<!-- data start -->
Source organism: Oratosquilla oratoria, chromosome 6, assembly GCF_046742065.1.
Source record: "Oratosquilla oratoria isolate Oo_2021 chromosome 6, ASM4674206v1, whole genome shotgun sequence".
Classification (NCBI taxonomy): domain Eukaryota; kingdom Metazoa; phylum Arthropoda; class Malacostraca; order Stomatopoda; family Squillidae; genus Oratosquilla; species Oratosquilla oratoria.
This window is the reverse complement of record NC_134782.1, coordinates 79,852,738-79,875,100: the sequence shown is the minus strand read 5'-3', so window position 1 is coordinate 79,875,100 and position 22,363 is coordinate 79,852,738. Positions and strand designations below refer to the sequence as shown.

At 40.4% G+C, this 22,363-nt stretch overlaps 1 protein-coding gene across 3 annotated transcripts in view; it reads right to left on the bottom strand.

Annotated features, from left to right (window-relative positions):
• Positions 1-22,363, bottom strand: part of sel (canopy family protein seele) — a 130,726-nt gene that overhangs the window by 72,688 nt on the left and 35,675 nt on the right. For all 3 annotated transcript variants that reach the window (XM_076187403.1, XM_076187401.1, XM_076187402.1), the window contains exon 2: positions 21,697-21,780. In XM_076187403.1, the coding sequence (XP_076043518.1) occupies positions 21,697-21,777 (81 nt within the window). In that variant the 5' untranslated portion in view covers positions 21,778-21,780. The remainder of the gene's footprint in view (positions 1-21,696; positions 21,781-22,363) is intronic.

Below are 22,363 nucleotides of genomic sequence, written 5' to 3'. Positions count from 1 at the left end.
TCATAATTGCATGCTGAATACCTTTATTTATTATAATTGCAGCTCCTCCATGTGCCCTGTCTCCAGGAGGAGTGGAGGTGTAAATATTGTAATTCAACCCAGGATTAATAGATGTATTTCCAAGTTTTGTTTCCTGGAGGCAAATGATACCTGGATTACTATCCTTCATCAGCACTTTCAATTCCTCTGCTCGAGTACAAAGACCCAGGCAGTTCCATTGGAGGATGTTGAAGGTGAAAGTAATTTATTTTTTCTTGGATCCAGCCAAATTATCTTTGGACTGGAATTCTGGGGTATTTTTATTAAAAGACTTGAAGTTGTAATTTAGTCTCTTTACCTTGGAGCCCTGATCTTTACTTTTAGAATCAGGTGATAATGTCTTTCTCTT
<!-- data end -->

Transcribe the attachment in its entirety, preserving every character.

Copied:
Source organism: Oratosquilla oratoria, chromosome 6, assembly GCF_046742065.1.
Source record: "Oratosquilla oratoria isolate Oo_2021 chromosome 6, ASM4674206v1, whole genome shotgun sequence".
Classification (NCBI taxonomy): domain Eukaryota; kingdom Metazoa; phylum Arthropoda; class Malacostraca; order Stomatopoda; family Squillidae; genus Oratosquilla; species Oratosquilla oratoria.
This window is the reverse complement of record NC_134782.1, coordinates 79,852,738-79,875,100: the sequence shown is the minus strand read 5'-3', so window position 1 is coordinate 79,875,100 and position 22,363 is coordinate 79,852,738. Positions and strand designations below refer to the sequence as shown.

At 40.4% G+C, this 22,363-nt stretch overlaps 1 protein-coding gene across 3 annotated transcripts in view; it reads right to left on the bottom strand.

Annotated features, from left to right (window-relative positions):
• Positions 1-22,363, bottom strand: part of sel (canopy family protein seele) — a 130,726-nt gene that overhangs the window by 72,688 nt on the left and 35,675 nt on the right. For all 3 annotated transcript variants that reach the window (XM_076187403.1, XM_076187401.1, XM_076187402.1), the window contains exon 2: positions 21,697-21,780. In XM_076187403.1, the coding sequence (XP_076043518.1) occupies positions 21,697-21,777 (81 nt within the window). In that variant the 5' untranslated portion in view covers positions 21,778-21,780. The remainder of the gene's footprint in view (positions 1-21,696; positions 21,781-22,363) is intronic.

Below are 22,363 nucleotides of genomic sequence, written 5' to 3'. Positions count from 1 at the left end.
TCATAATTGCATGCTGAATACCTTTATTTATTATAATTGCAGCTCCTCCATGTGCCCTGTCTCCAGGAGGAGTGGAGGTGTAAATATTGTAATTCAACCCAGGATTAATAGATGTATTTCCAAGTTTTGTTTCCTGGAGGCAAATGATACCTGGATTACTATCCTTCATCAGCACTTTCAATTCCTCTGCTCGAGTACAAAGACCCAGGCAGTTCCATTGGAGGATGTTGAAGGTGAAAGTAATTTATTTTTTCTTGGATCCAGCCAAATTATCTTTGGACTGGAATTCTGGGGTATTTTTATTAAAAGACTTGAAGTTGTAATTTAGTCTCTTTACCTTGGAGCCCTGATCTTTACTTTTAGAATCAGGTGATAATGTCTTTCTCTT